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The round-up of the stories that a budding Student Lawyer should be aware of this week. Sign up here to get these updates in your inbox every week.
Animals Recognition as Sentient Beings And the Foie Gras Controversy
Reported by Kristel Haxhia
On 13th of May, The Animal Welfare (Sentience) Bill was approved by the government which in turn will formally recognize animals as sentient beings in domestic law. Moreover, it will establish an Animal Sentience Committee made up of experts to ensure cross departmental government policy considers animal sentience. Whilst also ensuring Government Ministers to update parliament on recommendations made by the Animal Sentience Committee.
The Animal Welfare Minister Lord Goldsmith said that the UK has always been a trendsetter and thus has had an avid activism on animal welfare and furthermore because of Brexit it has the freedom to set the highest standards of animal worldwide (as pre-Brexit, under EU law animals are recognized as beings with feelings). Also, worth mentioning here is the fact that the UK was the first country in the world to pass legislation protecting animals in 1822 – Cruel Treatment of Cattle Act and later the landmark Protections of Animals Act in 1911. Since then, there have been various reforms through the years ranging from banning the use of battery cages for laying hens and introducing compulsory CCTV in slaughterhouses and most recently raising the maximum sentence for animal cruelty from six months to five years.
Formally recognizing in law that animals are sentient and experience feelings in the same way humans do is just the first step in ‘the Action Plan for Animal Welfare’ which will further transform the lives of animals and strengthen UK’s position as a global leader in protecting animal rights.
The laws apply to vertebrates; both farm animals and pets are covered, but not wild animals. The action plan outlines several measures involving international trade restrictions, including rules against puppy smuggling and imported fur. There will also be a crackdown on advertising for services that don’t align with the country’s animal welfare values. This is intended to “steer tourists towards visiting attractions that involve animals being cared for and treated properly”.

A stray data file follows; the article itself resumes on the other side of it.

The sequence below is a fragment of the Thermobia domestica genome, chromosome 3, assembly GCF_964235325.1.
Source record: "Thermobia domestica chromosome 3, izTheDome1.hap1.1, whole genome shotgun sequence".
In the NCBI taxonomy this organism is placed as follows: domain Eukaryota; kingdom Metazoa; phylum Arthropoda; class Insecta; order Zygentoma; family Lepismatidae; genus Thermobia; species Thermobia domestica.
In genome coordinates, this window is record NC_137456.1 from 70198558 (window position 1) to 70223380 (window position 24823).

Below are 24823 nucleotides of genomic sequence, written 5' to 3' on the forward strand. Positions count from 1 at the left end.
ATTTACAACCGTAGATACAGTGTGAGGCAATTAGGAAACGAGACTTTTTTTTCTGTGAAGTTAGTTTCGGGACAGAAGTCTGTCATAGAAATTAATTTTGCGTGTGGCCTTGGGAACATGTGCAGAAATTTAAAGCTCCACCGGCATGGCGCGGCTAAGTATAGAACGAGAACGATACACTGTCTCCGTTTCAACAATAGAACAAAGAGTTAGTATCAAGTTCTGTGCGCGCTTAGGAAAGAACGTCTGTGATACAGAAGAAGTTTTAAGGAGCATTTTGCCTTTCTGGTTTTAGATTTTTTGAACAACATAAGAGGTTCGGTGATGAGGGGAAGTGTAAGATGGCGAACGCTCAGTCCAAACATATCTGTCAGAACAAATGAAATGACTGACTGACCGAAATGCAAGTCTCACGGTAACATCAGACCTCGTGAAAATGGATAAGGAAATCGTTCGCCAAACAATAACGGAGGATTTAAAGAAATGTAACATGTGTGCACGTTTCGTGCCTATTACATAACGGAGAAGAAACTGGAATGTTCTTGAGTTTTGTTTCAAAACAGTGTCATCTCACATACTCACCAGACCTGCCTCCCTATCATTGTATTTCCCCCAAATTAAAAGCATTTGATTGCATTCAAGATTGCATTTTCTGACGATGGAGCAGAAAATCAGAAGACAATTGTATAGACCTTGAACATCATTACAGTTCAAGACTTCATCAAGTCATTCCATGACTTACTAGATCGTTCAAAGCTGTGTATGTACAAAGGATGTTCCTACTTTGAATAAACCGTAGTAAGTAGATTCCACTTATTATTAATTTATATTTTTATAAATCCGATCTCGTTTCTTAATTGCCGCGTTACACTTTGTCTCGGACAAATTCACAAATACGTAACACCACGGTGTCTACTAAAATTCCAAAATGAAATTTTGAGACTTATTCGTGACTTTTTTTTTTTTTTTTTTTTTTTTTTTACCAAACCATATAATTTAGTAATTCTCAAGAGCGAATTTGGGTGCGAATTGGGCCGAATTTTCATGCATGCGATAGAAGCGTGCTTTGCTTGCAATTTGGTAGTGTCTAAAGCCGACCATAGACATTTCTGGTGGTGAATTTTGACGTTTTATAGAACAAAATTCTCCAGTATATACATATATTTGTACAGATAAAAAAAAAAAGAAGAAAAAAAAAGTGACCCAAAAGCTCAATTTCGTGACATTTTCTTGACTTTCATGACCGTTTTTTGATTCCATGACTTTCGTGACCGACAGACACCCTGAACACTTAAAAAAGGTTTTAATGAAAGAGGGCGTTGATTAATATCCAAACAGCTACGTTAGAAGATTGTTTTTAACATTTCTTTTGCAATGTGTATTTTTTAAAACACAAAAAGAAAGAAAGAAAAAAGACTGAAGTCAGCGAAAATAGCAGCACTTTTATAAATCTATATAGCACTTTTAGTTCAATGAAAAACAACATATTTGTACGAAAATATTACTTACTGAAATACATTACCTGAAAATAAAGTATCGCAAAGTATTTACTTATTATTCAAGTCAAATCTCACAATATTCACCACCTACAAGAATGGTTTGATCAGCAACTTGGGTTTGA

Some of the proposals include prohibitions on the live shipment of animals and bans against shark fins, ivory, and the import of hunting trophies from endangered animals. Other suggested policies include bans on certain shock collars and pet microchipping requirements, aiming to cut down on pet theft.
One measure that will affect many households is mandatory micro-chipping of pet cats. Dogs have been required to be micro-chipped since 2016, and owners face a hefty £500 fine when found in violation. There will also be new food labeling guidelines meant to enable consumers to make more informed choices.
The report also mentions that the government will conduct further investigation on the use of farrowing crates for pigs and poultry cages, (as animal rights campaigners have demanded poultry cages and farrowing crates banned outright).
- So, the law protects vertebrates; thereby protecting ducks and geese… But what about Foie Gras?
Held as a luxury indulging food being served at the court of the likes of Louis XIV, whilst today, in more modern and contemporary times the so-called delicacy can be found in upmarket department stores, such as Fortnum & Mason’s (although now not served anymore as it decided to stop stocking foie gras after more than a decade of lobbying by animal welfare groups, celebrities and, in 2013, Lord Goldsmith as the then editor of the Ecologist) and it has trickled down to being available in various supermarkets in one form or another.